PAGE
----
“Because the tumor was dangerously close to areas controlling language, we had to be particularly careful to avoid injury to normal brain tissue,” says Dr. Black. “Tony was awakened during the operation so we could be sure his language skills remained intact. But tumors can regrow if any cells are left behind, so we also needed to take out the entire mass.”

Dr. Black was able to achieve what neurosurgeons call image-complete resection—all tumor cells visible with magnification and MRI scans were successfully removed. He says in-surgery imaging is crucial in brain tumor operations, especially because some highly malignant tumors invade healthy tissue; discerning the borders is impossible with the naked eye and difficult even with imaging devices.

To improve intraoperative visualization systems, Cedars-Sinai neurosurgeons began working with a major imaging technology company nearly 15 years ago and have since researched innovative ways to make tumor cells easier to see and remove. One device uses light to stimulate molecules in cells, and captures the response with sensitive optical equipment. A recent study adapts a galaxy-exploring ultraviolet camera to see if it can provide a real-time “metabolic map” to immediately “light up” tumor cells.

These imaging studies are part of major research efforts underway at the Maxine Dunitz Neurosurgical Institute to develop effective treatments for brain tumors. Important advances have already been made—in immunology, nano-medicine, stem cells—and translated into new, effective treatments for patients.

Tony and Heather married on August 6, 2006, and have since started a family. The couple continues to work together in Internet marketing and recently launched a venture that enables customers to “try on” clothing and accessories using a computer and webcam.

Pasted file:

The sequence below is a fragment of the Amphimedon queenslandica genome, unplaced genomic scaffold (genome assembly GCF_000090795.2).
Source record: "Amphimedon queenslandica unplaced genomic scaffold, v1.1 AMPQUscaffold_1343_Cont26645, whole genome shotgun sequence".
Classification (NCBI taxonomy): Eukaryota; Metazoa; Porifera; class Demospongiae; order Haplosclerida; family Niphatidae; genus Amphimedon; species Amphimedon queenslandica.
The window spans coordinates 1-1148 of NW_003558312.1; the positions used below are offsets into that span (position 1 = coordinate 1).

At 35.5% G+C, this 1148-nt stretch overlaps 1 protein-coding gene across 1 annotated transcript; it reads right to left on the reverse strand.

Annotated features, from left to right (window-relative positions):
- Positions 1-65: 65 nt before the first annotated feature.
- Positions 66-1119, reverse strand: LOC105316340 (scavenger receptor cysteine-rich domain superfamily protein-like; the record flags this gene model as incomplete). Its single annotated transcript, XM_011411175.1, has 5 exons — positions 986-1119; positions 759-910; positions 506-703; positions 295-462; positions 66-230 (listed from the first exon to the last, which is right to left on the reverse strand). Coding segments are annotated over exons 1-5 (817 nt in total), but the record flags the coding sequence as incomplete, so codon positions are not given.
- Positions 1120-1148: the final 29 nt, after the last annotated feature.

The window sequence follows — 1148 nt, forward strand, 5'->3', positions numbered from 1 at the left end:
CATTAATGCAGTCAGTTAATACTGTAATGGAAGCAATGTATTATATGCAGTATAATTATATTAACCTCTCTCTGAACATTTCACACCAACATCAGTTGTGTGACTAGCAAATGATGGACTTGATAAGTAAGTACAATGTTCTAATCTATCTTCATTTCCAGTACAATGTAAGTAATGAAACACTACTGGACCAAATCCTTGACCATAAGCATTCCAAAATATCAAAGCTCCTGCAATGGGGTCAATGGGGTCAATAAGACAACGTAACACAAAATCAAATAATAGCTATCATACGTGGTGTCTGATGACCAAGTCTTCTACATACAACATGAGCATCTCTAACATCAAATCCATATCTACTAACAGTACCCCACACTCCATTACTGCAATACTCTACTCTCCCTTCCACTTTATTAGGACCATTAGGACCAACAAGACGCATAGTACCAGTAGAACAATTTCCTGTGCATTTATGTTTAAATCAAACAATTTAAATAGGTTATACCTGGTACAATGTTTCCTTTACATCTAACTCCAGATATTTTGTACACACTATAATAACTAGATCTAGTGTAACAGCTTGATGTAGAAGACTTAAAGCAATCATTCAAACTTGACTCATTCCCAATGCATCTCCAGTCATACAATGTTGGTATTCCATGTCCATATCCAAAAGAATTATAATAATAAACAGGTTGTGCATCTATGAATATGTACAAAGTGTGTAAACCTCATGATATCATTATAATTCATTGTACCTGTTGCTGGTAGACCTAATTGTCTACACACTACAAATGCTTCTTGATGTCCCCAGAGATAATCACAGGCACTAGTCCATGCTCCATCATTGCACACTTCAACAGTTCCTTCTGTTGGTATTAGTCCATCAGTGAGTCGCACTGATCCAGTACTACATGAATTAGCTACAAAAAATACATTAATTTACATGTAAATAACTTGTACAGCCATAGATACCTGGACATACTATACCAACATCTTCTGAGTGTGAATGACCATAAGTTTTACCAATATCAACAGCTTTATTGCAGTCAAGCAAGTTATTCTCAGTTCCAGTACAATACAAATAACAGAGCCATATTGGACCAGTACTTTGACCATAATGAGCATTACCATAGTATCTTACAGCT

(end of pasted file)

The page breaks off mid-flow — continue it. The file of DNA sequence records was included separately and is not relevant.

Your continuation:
But last August, Tony suffered another seizure, and after again being transported to the small hospital’s emergency room—“I always end up there,” he says with a laugh—he quickly made his way back to Cedars-Sinai. The tumor had returned, but the new growth was very small and appeared to be a less-aggressive, lower-grade version than the original. Dr. Black removed it on September 25, 2012, and Tony started a new round of chemotherapy.

connected-3“Dr. Black is very optimistic about this round, and I’m going to try to keep him out of my brain as much as possible,” Tony says with characteristic optimism and humor. He adds that he had eight good years after the first surgery and treatment and now hopes to be “on the 15- or 20-year plan.”

Tony, who was a national swimming champion for his Texas high school, says he was blessed and fortunate to achieve early success in business. Now he has a slightly different focus: Gabriella, 7; Maximillian, 5; and Angelica, 4.

“I’m probably going to be more of a stay-at-home dad now,” he predicts. “Maybe I’ll be the guy taking them to soccer practice and swimming instead of going out and working. But we have the new venture and we have big plans. Everything’s going to be fine.”

A year has slipped by, and Tony’s prediction was right.

“We’re doing well, and Tony had another clear MRI this week,” says Heather. “I feel fortunate that I was able to bring him to Dr. Black. We have an amazing bond with him and his team because of what we’ve been through.”

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One Response

  1. Salamehr dibaei says:

    I had a successful brain surgery with doctor black back in 2012 & this is what my son write after my operation.
    Seeing Dr. Black in action made me realize one simple and undeniable truth: it is the dedication of people like Dr. Black keeps the human spirit alive- no matter what your beliefs-at some level or other, the human existence would be lessened without special people like him. He had a great impact on us all during a very trying time & I never forget him for that. Every one please make sure to keep Dr. Black in your prayers. Amir D.